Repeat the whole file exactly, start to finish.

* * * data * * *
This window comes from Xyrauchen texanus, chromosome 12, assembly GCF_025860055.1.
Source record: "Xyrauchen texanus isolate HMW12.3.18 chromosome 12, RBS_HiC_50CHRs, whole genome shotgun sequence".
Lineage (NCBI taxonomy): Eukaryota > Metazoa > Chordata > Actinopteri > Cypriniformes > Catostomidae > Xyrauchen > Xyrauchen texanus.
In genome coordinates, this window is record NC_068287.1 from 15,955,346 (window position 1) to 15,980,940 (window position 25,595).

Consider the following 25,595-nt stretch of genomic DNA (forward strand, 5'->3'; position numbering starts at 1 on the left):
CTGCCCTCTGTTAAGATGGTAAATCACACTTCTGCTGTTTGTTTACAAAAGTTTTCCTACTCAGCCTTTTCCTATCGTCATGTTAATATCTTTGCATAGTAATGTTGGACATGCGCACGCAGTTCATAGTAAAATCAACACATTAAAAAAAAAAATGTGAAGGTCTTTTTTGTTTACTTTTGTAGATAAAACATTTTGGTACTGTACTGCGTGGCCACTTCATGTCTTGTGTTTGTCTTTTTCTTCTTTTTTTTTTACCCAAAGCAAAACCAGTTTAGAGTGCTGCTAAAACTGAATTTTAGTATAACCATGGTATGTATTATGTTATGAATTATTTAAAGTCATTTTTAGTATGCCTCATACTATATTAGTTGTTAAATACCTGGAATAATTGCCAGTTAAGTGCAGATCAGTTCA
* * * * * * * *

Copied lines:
This window comes from Xyrauchen texanus, chromosome 12, assembly GCF_025860055.1.
Source record: "Xyrauchen texanus isolate HMW12.3.18 chromosome 12, RBS_HiC_50CHRs, whole genome shotgun sequence".
Lineage (NCBI taxonomy): Eukaryota > Metazoa > Chordata > Actinopteri > Cypriniformes > Catostomidae > Xyrauchen > Xyrauchen texanus.
In genome coordinates, this window is record NC_068287.1 from 15,955,346 (window position 1) to 15,980,940 (window position 25,595).

Consider the following 25,595-nt stretch of genomic DNA (forward strand, 5'->3'; position numbering starts at 1 on the left):
CTGCCCTCTGTTAAGATGGTAAATCACACTTCTGCTGTTTGTTTACAAAAGTTTTCCTACTCAGCCTTTTCCTATCGTCATGTTAATATCTTTGCATAGTAATGTTGGACATGCGCACGCAGTTCATAGTAAAATCAACACATTAAAAAAAAAAATGTGAAGGTCTTTTTTGTTTACTTTTGTAGATAAAACATTTTGGTACTGTACTGCGTGGCCACTTCATGTCTTGTGTTTGTCTTTTTCTTCTTTTTTTTTTACCCAAAGCAAAACCAGTTTAGAGTGCTGCTAAAACTGAATTTTAGTATAACCATGGTATGTATTATGTTATGAATTATTTAAAGTCATTTTTAGTATGCCTCATACTATATTAGTTGTTAAATACCTGGAATAATTGCCAGTTAAGTGCAGATCAGTTCA